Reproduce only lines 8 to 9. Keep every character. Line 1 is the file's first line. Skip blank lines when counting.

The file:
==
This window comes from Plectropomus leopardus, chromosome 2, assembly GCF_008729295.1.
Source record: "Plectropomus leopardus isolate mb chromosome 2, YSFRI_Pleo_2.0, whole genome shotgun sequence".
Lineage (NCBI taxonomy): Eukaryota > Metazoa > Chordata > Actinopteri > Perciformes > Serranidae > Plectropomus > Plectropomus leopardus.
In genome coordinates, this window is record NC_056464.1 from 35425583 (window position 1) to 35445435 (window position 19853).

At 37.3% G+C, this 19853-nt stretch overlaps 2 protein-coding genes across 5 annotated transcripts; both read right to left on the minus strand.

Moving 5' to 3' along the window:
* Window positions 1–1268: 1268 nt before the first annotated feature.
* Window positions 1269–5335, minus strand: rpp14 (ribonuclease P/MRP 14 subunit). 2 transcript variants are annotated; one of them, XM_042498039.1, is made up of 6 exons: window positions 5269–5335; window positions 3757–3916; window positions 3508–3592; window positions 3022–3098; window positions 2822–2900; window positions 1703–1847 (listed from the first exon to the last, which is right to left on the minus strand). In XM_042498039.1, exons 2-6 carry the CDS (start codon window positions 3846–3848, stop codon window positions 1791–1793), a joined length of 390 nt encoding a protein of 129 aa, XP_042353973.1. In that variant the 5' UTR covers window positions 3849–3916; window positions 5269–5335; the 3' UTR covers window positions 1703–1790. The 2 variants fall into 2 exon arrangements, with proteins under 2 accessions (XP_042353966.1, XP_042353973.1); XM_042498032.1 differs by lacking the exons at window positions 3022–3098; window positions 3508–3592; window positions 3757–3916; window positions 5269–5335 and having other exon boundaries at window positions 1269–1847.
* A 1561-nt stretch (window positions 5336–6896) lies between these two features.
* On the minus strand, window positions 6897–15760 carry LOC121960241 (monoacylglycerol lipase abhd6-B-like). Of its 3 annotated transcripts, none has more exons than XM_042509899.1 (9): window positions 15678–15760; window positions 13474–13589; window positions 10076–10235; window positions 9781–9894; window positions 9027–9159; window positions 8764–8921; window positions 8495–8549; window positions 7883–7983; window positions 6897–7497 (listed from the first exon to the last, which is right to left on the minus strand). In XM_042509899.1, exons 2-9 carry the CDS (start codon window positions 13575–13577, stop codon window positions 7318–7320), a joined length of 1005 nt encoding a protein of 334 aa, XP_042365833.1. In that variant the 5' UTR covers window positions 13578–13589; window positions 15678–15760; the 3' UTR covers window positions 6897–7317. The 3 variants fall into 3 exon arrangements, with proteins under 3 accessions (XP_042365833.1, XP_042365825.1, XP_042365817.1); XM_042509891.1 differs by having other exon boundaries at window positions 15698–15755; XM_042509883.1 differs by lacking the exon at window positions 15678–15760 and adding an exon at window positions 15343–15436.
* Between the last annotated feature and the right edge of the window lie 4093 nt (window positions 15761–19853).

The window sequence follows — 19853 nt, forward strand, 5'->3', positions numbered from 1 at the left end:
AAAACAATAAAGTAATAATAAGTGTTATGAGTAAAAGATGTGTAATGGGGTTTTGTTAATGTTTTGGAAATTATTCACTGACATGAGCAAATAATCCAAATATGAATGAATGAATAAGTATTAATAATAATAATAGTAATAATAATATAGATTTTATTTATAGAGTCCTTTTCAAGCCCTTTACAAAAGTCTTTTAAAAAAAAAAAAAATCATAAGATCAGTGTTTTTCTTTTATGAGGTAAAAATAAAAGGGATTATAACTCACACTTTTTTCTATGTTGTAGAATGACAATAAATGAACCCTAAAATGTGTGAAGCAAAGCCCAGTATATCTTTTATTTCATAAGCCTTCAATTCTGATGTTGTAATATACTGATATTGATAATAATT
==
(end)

* Window positions 1269–5335, minus strand: rpp14 (ribonuclease P/MRP 14 subunit). 2 transcript variants are annotated; one of them, XM_042498039.1, is made up of 6 exons: window positions 5269–5335; window positions 3757–3916; window positions 3508–3592; window positions 3022–3098; window positions 2822–2900; window positions 1703–1847 (listed from the first exon to the last, which is right to left on the minus strand). In XM_042498039.1, exons 2-6 carry the CDS (start codon window positions 3846–3848, stop codon window positions 1791–1793), a joined length of 390 nt encoding a protein of 129 aa, XP_042353973.1. In that variant the 5' UTR covers window positions 3849–3916; window positions 5269–5335; the 3' UTR covers window positions 1703–1790. The 2 variants fall into 2 exon arrangements, with proteins under 2 accessions (XP_042353966.1, XP_042353973.1); XM_042498032.1 differs by lacking the exons at window positions 3022–3098; window positions 3508–3592; window positions 3757–3916; window positions 5269–5335 and having other exon boundaries at window positions 1269–1847.
* A 1561-nt stretch (window positions 5336–6896) lies between these two features.